..... require high levels of care and support in order to heal .....
MS KERR: Yes, Commissioner.
COMMISSIONER MASON: And:
..... current systems in place are not able to effectively address the underlying trauma.
As you know, during my time at the NPY Women's Council, discussion of trauma has been quite a significant area of development, in terms of Aboriginal people from the Ngaanyatjarra Pitjantjatjara Yankunytjatjara region in understanding what that trauma means. It's an English word that can't be translated into another language.
The other word that can't be translated into another language easily is the word "hope", and these two words really coincide, because what I understood around trauma, the antidote to trauma is hope. So she goes in further
CHAIR: Commissioner Mason, do you have a question for Ms Kerr?
COMMISSIONER MASON: Yes, I do.
CHAIR: Okay, let's get there.
COMMISSIONER MASON: Talking about transition out of the care system, and the outcomes that she was talking about in the Western Australian facility using an outcome of measuring hope for the child.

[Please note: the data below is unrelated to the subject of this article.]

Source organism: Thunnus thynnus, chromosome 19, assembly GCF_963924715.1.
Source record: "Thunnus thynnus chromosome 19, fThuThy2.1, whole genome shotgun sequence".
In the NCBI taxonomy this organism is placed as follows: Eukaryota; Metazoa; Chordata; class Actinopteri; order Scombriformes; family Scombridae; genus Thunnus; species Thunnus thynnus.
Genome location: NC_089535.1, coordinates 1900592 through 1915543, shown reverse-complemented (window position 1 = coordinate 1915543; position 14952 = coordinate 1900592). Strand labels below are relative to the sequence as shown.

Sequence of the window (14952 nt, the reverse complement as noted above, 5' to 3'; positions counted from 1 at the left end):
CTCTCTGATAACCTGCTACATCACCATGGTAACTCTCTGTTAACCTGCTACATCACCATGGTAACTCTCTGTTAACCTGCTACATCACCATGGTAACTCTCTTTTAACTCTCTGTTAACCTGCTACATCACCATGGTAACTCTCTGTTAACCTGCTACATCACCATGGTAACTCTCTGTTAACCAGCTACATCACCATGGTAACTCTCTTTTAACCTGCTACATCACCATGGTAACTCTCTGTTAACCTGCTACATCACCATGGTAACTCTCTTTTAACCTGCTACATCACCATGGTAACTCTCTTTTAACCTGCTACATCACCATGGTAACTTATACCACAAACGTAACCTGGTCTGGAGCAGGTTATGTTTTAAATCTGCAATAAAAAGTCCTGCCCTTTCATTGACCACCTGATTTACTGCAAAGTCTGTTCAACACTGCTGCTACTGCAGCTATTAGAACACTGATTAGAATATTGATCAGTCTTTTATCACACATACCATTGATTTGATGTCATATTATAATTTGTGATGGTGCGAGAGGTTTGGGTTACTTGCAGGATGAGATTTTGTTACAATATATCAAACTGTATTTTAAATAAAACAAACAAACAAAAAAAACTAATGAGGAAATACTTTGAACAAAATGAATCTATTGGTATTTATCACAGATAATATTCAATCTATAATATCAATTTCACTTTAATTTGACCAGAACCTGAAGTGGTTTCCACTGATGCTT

I was just interested, Ms Kerr, with all of the work you do there in out of home care in the Territory, around the language of using not just "trauma" because that's very well used in the system, but the word of "hope" in the way that it's described within the system, within the documents, within the different stages, multiple stages of a
child and family interacting with the out of home care system; is that a term often used in the Territory in the context of out of home care and in particular we're talking about Secure Care?
MS KERR: No, we tend to use "success", "wellbeing", "connection" and "belonging". So, and "achieving" so those are the sort of, the outcome words that we talk about, and it's very much the outcome measures that in terms of success for us is reconnection to family and culture and achieving success, and whether it's in the rapping or the music or the education, or being able to go and live back with family, or go and live with foster carers. So, for us, it's about success and we have high expectations for our young people. Often young people are, you know, if you allow people to say it, people will think they have no hope, or no chance for the future. But we don't believe that, and I know we've only had three young people at the moment, but we're very, very chuffed and very pleased and proud of them with what they've achieved in the time we've had them.